I was listening to a meditation the other day which featured the affirmation “I trust what the future holds for me,” and it occurred that I didn’t necessarily believe what I was repeating.
Western society has taught us that adopting a reactive posture to life is a bad thing. We are urged to be proactive, to get ahead of problems and issues, to flatten the curve, to ride out in front of the wave. In many businesses, the failure to do so is labeled as incompetence or failure. We are conditioned not to wait for problems and situations to arise and deal with them as they come, but to anticipate what might happen and then plan for those potentialities. We have entire institutions whose sole function is to predict the future and create strategies for addressing events the prognosticators envision.
The problem I’ve always had with this forward-thinking approach to life is it pulls my awareness out of the present and drags me kicking and screaming into the future, or should I say a future – one completely imagined and fabricated in my mind based on my own past experiences and conditioning.
I stopped to consider where my mind tends to travel when left to its own devices. I’m not a nostalgic person. I find clinging to the past and what I’ve left behind unfulfilling and uncomfortable. My mind much prefers to contemplate the future. It wants to know what’s next. Unfortunately, the what’s nexts it tends to contemplate often involve perceived problems, issues, and conflicts. What could go wrong here? What could turn out unfavorably there? What bumps in the road might I encounter? I then set about strategizing solutions to resolve the problems and avoid the obstacles before they arise.
The most detrimental aspect of this sort of forward-thinking is the future events I imagine are often the polar opposite of what I really want to occur. And as we know, where attention goes energy flows, so our proactive imaginings are actually creating future events we don’t want.
How much simpler it is to remain present and to consciously choose how we wish to react to what life sends us moment-by-moment as each event arrives? As Shaltazar states in a recent message, “When the mind is wandering off into the past and the future, it is difficult to be aware of the choices you are making every moment.”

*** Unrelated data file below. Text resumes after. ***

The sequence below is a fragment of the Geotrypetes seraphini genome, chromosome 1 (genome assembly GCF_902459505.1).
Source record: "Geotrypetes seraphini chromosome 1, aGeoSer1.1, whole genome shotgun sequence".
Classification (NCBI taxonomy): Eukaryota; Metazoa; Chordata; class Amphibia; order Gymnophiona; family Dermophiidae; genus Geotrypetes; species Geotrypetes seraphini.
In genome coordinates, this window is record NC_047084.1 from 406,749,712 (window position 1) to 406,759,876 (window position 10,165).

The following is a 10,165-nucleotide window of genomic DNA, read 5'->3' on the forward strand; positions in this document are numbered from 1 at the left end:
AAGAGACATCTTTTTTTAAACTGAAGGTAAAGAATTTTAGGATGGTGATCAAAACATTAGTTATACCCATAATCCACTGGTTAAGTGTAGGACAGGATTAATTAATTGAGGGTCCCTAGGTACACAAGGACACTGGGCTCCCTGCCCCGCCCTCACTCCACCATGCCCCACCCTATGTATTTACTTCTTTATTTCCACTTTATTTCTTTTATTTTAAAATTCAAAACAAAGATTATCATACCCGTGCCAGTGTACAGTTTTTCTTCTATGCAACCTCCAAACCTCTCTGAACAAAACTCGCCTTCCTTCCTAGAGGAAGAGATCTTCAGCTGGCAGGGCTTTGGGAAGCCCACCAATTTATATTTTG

This oft denigrated reactive mindset –perhaps better termed the mindset of acceptance or presence – might well be the new paradigm COVID is teaching us to adopt. We are being urged to stay in the now and absorb our attention in the present, for in the moment is where Source, Spirit, and truth dwell.
Much has been discussed about how as humans we live in the “duality,” but what does that really mean? Simply put, it means we are both animal and Spirit, human and Divine. Upon our incarnation into physical form, we were bifurcated – the unified whole becoming divided into two separate entities: one physical and one non. Because the physical half is what we see and touch and feel every day, it tends to fully monopolize our awareness such that we forget about the other equally real and important half which we can’t see. This time of great change is calling us to take our constant attention away from our human half and to begin to pay more attention to Spirit whose job is to be the detached observer of our human experience.
So what’s wrong with living only in the now, maintaining a degree of detachment from the events swirling around us, and dealing with issues as they confront us? I sense it is by design that COVID has erased our ability to accurately predict the future, affording us no idea what tomorrow will bring. It seems we are being pushed to let go of what’s next, to put tomorrow into the hands of Source, and to focus our awareness on only the Now.
A number of recent Shaltazar messages have embraced the theme of surrendering our will to the will of God. By letting go of our future-focused programming, we are relinquishing control and commending our fate and future into the care and unconditional love of Source. At this crucial point in the evolution of mankind and our planet, it seems we are being asked to hand over the wheel and let God drive the bus. Maybe by remembering the Source of all is in complete control of all that is occurring every day will finally afford us the faith to trust in what the future holds for us all.
Jeffrey and Mark debate the benefits and drawbacks of the human predilection to predict, prepare, and plan for the future and how through faith we can navigate the fears and uncertainty of what lies ahead by striking a balance between proactivity and reactivity, thereby coming to trust that no matter what challenges the universe puts in our path, we have the tools to survive and to thrive on Insight Timer